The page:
RE unit 7-9

  1. What are the two basic types of easement and what is the difference?
    • Easement appurtenant -- attaches to the estate and transfers with it unless specifically stated otherwise in the transaction documents
    • Easement in gross -- a personal right to use that does not attach to the grantor's estate.
  2. What is a common example of an easement by necessity?
    The need for access to a property so that it is not landlocked.
  3. How are easements created?6
    • Voluntary action
    • Necessity
    • Prescriptive operation of law
    • Grant or reservation
    • Implication
    • Government power of eminent domain (condemnation)
  4. Define encroachment and give an example.
    An encroachment is the unauthorized, physical intrusion of one owner's real property into that of another. An example would be a driveway extending beyond the lot line onto the neighbor's land.
  5. How is a license different from a personal easement in gross?
    A license may be informal and is revocable at any time. Revocation of a personal easement in gross may require the death of the grantee or express release of the easement by the grantee.
  6. How are the two types of deed restriction created?
    A deed condition is created in the transfer documents. A deed covenant is created by mutual agreement of the owner and others.
  7. Most liens do not convey ownership. What is the one exception to that rule?
    A mortgage lien conveys legal title to the lender.
  8. What type of lien takes priority over all other liens?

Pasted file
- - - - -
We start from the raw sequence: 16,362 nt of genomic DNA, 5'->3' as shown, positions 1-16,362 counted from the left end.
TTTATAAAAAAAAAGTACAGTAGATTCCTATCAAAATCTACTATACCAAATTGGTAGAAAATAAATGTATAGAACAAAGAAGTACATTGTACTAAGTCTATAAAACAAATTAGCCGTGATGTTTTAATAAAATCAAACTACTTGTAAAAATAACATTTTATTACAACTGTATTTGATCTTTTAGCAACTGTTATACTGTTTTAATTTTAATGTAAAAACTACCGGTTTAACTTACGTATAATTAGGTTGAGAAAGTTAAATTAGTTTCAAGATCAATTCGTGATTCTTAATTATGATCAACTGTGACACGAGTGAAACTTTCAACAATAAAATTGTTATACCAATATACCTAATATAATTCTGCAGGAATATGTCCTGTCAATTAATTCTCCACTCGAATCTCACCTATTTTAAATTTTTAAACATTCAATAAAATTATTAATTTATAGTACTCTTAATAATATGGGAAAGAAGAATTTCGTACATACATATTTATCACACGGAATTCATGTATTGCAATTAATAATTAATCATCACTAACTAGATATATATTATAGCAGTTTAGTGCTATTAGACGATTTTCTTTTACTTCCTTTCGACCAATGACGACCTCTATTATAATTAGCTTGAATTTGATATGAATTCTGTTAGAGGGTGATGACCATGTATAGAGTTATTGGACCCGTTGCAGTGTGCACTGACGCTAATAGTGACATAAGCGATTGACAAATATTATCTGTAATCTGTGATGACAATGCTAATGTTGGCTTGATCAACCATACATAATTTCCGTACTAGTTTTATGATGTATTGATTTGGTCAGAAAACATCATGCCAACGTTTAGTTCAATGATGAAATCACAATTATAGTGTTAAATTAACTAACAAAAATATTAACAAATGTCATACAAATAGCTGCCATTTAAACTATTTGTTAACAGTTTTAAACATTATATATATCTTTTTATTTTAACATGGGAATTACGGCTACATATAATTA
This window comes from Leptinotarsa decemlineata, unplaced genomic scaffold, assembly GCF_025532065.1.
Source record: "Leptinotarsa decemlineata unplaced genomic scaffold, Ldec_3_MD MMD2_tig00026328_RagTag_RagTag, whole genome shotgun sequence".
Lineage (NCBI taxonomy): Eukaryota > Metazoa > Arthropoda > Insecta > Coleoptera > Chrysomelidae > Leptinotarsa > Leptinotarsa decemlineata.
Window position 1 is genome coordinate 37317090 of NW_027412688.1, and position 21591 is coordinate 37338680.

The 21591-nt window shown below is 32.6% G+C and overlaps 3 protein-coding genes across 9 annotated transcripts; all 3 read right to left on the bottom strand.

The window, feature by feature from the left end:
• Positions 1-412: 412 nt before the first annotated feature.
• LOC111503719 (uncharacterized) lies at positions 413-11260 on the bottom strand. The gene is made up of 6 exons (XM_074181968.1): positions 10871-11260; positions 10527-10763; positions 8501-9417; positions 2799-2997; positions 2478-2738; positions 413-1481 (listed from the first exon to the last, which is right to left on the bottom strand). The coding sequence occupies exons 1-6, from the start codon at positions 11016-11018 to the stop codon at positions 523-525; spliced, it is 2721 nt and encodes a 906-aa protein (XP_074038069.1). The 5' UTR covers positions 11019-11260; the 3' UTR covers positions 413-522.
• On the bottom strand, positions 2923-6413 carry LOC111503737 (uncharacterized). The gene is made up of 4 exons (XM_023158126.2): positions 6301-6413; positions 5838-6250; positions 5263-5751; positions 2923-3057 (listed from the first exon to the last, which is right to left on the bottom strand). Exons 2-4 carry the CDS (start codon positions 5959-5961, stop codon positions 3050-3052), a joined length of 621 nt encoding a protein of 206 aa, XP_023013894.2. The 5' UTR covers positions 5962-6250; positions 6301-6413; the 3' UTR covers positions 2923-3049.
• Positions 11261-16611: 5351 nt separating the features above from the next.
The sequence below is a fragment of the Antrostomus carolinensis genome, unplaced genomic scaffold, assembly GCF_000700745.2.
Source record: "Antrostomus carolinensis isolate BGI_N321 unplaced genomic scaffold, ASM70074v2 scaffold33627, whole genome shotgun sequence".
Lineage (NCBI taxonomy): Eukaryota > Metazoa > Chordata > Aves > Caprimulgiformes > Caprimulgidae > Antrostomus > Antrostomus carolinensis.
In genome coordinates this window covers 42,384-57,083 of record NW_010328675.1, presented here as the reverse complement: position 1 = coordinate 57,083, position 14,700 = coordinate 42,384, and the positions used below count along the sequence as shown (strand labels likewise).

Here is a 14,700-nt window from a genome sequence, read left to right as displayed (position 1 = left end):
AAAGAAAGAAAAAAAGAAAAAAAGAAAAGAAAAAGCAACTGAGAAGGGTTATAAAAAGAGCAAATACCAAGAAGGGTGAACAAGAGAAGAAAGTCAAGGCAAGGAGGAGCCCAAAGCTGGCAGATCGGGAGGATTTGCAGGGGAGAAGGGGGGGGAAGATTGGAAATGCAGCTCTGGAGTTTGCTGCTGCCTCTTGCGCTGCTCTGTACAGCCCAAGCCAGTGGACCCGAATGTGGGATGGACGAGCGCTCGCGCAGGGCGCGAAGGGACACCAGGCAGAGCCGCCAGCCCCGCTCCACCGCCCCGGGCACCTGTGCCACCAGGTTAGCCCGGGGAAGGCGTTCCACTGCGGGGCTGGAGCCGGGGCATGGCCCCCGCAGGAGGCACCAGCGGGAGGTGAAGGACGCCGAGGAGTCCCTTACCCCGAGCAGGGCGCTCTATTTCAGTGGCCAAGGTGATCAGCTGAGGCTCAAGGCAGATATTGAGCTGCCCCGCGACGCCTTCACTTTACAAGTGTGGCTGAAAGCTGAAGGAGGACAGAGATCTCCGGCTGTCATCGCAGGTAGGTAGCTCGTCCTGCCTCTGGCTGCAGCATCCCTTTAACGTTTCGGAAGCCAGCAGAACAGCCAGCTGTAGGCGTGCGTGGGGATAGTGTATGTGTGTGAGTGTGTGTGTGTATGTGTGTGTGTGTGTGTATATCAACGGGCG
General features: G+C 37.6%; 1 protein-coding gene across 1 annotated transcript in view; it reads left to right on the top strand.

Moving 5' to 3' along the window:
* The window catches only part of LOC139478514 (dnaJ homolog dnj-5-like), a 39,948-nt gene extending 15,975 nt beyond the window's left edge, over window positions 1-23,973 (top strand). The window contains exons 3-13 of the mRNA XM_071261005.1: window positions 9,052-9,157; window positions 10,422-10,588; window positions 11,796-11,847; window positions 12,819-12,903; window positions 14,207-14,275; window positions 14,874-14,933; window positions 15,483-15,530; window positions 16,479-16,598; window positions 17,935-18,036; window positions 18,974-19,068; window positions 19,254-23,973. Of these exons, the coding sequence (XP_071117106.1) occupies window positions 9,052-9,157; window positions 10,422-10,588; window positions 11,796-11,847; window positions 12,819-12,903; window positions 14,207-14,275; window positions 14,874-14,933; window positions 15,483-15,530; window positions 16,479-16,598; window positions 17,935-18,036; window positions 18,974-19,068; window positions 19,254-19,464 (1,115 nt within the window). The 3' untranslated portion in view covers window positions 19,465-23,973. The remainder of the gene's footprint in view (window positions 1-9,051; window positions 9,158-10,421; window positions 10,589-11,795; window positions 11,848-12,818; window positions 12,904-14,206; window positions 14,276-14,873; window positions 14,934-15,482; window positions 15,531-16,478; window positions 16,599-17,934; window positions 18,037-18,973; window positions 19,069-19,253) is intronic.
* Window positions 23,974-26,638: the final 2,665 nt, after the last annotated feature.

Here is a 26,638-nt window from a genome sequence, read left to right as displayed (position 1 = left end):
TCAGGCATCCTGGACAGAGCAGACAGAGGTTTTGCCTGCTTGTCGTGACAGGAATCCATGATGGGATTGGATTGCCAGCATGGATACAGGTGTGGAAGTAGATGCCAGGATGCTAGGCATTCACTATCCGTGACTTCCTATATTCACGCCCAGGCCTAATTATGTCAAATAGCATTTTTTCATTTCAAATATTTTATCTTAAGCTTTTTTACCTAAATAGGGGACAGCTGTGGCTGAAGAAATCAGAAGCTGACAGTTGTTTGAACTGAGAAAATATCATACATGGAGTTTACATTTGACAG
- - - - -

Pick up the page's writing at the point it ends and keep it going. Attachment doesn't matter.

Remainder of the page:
Real estate tax lien
  9. What factors determine lien priority?
    • The lien's categorization as superior or junior
    • The date the lien was recorded
  10. How can the priority order of a junior lien be changed?
    A lienor can change the priority of a junior lien by voluntarily agreeing to subordinate, or lower, the lien's position in the hierarchy.
  11. What is a judgment lien and how long does it last?
    A judgment lien results from a lawsuit. It attaches to real and personal property as a result of a money judgment issued by a court in favor of a creditor. It lasts for ten years and can be renewed.
  12. What is a mechanic's lien?
    If a property owner fails to pay for work performed or materials supplied, a worker or supplier can file a mechanic's lien to force the sale of the property and collect the debt.
    non-possessory interests limiting the legal owner's rights
    a right to use portions of another's property
  15. Easement appurtenant -
    • dominant tenement's right to use or restrict adjacent servient tenement; attaches to the real estate
    • easement by necessity: granted by necessity, e.g. to landlocked owners
    • party wall: negative easement in a shared structure
  16. Easement in gross -
    • a right to use property that does not attach to the real estate. Utilities or railroads are examples. Those employed to buy or sell easements in gross must be licensed or registered with TREC.
    • personal: not revocable or transferable; ends upon death of easement holder